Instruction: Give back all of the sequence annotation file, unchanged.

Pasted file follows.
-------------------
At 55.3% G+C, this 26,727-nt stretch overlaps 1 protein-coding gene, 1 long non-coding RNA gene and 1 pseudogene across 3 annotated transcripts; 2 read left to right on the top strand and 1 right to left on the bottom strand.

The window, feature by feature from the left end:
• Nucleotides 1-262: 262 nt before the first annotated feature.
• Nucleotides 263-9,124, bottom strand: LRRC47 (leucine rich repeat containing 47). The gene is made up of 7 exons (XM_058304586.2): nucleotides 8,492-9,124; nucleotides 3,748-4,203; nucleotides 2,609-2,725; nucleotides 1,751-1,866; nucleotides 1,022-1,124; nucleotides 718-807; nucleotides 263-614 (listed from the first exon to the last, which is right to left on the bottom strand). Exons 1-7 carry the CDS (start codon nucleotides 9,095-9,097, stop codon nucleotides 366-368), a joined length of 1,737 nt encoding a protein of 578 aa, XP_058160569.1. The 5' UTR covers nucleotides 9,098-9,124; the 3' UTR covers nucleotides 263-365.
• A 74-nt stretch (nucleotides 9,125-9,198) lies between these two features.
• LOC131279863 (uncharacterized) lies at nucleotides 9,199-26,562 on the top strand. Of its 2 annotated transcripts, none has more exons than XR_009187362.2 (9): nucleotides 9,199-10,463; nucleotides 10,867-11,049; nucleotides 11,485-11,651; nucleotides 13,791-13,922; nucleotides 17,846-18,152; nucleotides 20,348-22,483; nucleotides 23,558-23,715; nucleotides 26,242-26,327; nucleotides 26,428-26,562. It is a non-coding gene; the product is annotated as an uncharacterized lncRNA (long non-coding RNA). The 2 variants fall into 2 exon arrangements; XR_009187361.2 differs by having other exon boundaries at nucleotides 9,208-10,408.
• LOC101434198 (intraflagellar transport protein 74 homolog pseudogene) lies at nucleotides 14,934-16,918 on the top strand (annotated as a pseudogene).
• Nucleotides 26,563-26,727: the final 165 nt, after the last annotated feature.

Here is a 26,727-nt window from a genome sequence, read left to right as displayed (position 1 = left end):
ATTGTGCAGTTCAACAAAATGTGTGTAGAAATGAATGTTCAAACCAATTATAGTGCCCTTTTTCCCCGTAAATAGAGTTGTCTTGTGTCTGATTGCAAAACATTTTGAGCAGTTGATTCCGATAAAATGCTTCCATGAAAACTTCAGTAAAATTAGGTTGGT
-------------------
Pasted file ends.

At 55.3% G+C, this 26,727-nt stretch overlaps 1 protein-coding gene, 1 long non-coding RNA gene and 1 pseudogene across 3 annotated transcripts; 2 read left to right on the top strand and 1 right to left on the bottom strand.

The window, feature by feature from the left end:
• Nucleotides 1-262: 262 nt before the first annotated feature.
• Nucleotides 263-9,124, bottom strand: LRRC47 (leucine rich repeat containing 47). The gene is made up of 7 exons (XM_058304586.2): nucleotides 8,492-9,124; nucleotides 3,748-4,203; nucleotides 2,609-2,725; nucleotides 1,751-1,866; nucleotides 1,022-1,124; nucleotides 718-807; nucleotides 263-614 (listed from the first exon to the last, which is right to left on the bottom strand). Exons 1-7 carry the CDS (start codon nucleotides 9,095-9,097, stop codon nucleotides 366-368), a joined length of 1,737 nt encoding a protein of 578 aa, XP_058160569.1. The 5' UTR covers nucleotides 9,098-9,124; the 3' UTR covers nucleotides 263-365.
• A 74-nt stretch (nucleotides 9,125-9,198) lies between these two features.
• LOC131279863 (uncharacterized) lies at nucleotides 9,199-26,562 on the top strand. Of its 2 annotated transcripts, none has more exons than XR_009187362.2 (9): nucleotides 9,199-10,463; nucleotides 10,867-11,049; nucleotides 11,485-11,651; nucleotides 13,791-13,922; nucleotides 17,846-18,152; nucleotides 20,348-22,483; nucleotides 23,558-23,715; nucleotides 26,242-26,327; nucleotides 26,428-26,562. It is a non-coding gene; the product is annotated as an uncharacterized lncRNA (long non-coding RNA). The 2 variants fall into 2 exon arrangements; XR_009187361.2 differs by having other exon boundaries at nucleotides 9,208-10,408.
• LOC101434198 (intraflagellar transport protein 74 homolog pseudogene) lies at nucleotides 14,934-16,918 on the top strand (annotated as a pseudogene).
• Nucleotides 26,563-26,727: the final 165 nt, after the last annotated feature.

Here is a 26,727-nt window from a genome sequence, read left to right as displayed (position 1 = left end):
ATTGTGCAGTTCAACAAAATGTGTGTAGAAATGAATGTTCAAACCAATTATAGTGCCCTTTTTCCCCGTAAATAGAGTTGTCTTGTGTCTGATTGCAAAACATTTTGAGCAGTTGATTCCGATAAAATGCTTCCATGAAAACTTCAGTAAAATTAGGTTGGT